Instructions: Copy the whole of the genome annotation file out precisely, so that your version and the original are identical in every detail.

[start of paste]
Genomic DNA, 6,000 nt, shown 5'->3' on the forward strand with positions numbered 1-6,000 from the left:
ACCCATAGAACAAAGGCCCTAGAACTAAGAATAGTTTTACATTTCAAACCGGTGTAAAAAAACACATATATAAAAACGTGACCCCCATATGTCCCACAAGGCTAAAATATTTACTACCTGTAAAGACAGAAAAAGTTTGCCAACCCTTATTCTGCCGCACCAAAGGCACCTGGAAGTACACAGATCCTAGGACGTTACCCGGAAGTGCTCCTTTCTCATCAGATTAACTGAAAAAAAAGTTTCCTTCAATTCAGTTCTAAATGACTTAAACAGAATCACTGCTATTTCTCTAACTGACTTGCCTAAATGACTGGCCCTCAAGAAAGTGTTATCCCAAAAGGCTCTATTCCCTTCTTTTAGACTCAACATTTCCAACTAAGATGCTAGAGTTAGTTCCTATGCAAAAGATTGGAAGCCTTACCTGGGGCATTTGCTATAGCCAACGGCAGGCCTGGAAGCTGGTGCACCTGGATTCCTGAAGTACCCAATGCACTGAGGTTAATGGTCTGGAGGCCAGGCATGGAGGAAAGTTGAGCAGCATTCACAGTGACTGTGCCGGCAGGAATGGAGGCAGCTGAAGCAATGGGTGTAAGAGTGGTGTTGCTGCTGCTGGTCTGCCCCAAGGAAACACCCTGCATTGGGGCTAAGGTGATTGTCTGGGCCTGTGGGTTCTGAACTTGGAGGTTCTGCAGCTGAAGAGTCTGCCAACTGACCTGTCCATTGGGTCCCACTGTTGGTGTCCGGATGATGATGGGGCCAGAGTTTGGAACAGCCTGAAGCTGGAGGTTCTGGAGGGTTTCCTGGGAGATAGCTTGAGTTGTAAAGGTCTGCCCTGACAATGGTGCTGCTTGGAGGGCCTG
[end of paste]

Genomic DNA, 6,000 nt, shown 5'->3' on the forward strand with positions numbered 1-6,000 from the left:
ACCCATAGAACAAAGGCCCTAGAACTAAGAATAGTTTTACATTTCAAACCGGTGTAAAAAAACACATATATAAAAACGTGACCCCCATATGTCCCACAAGGCTAAAATATTTACTACCTGTAAAGACAGAAAAAGTTTGCCAACCCTTATTCTGCCGCACCAAAGGCACCTGGAAGTACACAGATCCTAGGACGTTACCCGGAAGTGCTCCTTTCTCATCAGATTAACTGAAAAAAAAGTTTCCTTCAATTCAGTTCTAAATGACTTAAACAGAATCACTGCTATTTCTCTAACTGACTTGCCTAAATGACTGGCCCTCAAGAAAGTGTTATCCCAAAAGGCTCTATTCCCTTCTTTTAGACTCAACATTTCCAACTAAGATGCTAGAGTTAGTTCCTATGCAAAAGATTGGAAGCCTTACCTGGGGCATTTGCTATAGCCAACGGCAGGCCTGGAAGCTGGTGCACCTGGATTCCTGAAGTACCCAATGCACTGAGGTTAATGGTCTGGAGGCCAGGCATGGAGGAAAGTTGAGCAGCATTCACAGTGACTGTGCCGGCAGGAATGGAGGCAGCTGAAGCAATGGGTGTAAGAGTGGTGTTGCTGCTGCTGGTCTGCCCCAAGGAAACACCCTGCATTGGGGCTAAGGTGATTGTCTGGGCCTGTGGGTTCTGAACTTGGAGGTTCTGCAGCTGAAGAGTCTGCCAACTGACCTGTCCATTGGGTCCCACTGTTGGTGTCCGGATGATGATGGGGCCAGAGTTTGGAACAGCCTGAAGCTGGAGGTTCTGGAGGGTTTCCTGGGAGATAGCTTGAGTTGTAAAGGTCTGCCCTGACAATGGTGCTGCTTGGAGGGCCTG